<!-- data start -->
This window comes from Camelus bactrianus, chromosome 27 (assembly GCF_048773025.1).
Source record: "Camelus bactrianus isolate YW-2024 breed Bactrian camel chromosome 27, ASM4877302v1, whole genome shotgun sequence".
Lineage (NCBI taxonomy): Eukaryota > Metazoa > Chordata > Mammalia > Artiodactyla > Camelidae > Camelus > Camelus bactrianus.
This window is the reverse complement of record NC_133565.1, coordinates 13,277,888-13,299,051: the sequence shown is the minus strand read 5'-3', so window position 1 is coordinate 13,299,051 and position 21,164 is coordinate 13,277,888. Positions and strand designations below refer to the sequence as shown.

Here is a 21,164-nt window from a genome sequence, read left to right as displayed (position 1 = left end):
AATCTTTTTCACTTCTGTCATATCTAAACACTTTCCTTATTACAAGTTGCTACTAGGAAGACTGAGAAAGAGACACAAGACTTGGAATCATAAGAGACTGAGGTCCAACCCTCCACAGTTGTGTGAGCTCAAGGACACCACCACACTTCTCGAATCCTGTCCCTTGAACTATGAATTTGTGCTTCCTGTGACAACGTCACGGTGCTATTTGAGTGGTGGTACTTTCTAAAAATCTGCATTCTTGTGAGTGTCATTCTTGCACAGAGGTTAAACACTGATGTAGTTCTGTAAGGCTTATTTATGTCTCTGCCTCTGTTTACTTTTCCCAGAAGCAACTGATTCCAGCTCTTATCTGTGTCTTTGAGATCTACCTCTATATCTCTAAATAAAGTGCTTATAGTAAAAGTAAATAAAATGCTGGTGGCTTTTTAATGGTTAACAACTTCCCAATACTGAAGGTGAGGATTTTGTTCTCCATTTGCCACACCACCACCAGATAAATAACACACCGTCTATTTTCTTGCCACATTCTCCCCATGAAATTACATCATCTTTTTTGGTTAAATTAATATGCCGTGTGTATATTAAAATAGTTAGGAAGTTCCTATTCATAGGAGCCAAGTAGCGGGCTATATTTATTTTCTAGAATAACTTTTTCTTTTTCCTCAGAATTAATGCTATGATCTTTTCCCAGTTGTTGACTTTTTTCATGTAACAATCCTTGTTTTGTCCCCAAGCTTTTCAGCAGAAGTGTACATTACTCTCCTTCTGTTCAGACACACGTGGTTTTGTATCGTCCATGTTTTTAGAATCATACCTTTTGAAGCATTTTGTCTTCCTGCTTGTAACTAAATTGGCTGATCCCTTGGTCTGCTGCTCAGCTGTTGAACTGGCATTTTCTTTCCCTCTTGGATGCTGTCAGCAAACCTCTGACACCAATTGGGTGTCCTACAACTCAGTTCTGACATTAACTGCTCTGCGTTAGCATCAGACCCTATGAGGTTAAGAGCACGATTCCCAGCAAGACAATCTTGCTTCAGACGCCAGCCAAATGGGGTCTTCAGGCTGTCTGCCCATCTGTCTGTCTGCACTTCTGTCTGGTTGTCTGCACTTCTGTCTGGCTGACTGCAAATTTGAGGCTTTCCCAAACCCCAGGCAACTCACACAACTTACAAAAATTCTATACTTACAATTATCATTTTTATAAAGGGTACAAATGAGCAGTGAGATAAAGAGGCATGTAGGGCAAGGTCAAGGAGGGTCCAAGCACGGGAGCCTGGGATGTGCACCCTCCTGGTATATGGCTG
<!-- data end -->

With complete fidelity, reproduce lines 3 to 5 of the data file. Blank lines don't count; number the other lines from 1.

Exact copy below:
Lineage (NCBI taxonomy): Eukaryota > Metazoa > Chordata > Mammalia > Artiodactyla > Camelidae > Camelus > Camelus bactrianus.
This window is the reverse complement of record NC_133565.1, coordinates 13,277,888-13,299,051: the sequence shown is the minus strand read 5'-3', so window position 1 is coordinate 13,299,051 and position 21,164 is coordinate 13,277,888. Positions and strand designations below refer to the sequence as shown.

Here is a 21,164-nt window from a genome sequence, read left to right as displayed (position 1 = left end):